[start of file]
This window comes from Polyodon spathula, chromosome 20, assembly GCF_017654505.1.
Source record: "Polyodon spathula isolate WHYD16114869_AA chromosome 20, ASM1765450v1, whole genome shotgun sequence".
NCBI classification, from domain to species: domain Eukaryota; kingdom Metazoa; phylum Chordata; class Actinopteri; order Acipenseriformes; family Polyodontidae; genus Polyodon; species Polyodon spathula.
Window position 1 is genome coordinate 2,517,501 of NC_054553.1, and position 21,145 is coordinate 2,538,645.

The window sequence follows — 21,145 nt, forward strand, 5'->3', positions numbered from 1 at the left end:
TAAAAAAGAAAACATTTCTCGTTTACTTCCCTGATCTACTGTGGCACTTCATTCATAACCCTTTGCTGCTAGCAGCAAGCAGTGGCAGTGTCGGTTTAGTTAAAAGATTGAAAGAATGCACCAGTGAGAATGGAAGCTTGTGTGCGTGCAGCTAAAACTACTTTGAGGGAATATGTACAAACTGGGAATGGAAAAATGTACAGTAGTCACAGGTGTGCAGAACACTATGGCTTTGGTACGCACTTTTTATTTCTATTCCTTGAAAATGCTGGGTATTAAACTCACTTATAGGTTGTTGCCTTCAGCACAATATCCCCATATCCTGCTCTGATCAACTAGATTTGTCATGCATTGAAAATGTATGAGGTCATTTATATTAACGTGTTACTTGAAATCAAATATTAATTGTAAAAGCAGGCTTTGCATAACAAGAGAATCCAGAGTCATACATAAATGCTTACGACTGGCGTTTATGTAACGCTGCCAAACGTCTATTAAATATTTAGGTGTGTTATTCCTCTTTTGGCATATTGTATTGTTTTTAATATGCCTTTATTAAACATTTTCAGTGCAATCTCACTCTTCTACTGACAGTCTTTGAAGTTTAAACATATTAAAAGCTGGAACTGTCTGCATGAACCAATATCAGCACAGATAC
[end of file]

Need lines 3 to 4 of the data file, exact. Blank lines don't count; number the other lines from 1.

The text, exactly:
NCBI classification, from domain to species: domain Eukaryota; kingdom Metazoa; phylum Chordata; class Actinopteri; order Acipenseriformes; family Polyodontidae; genus Polyodon; species Polyodon spathula.
Window position 1 is genome coordinate 2,517,501 of NC_054553.1, and position 21,145 is coordinate 2,538,645.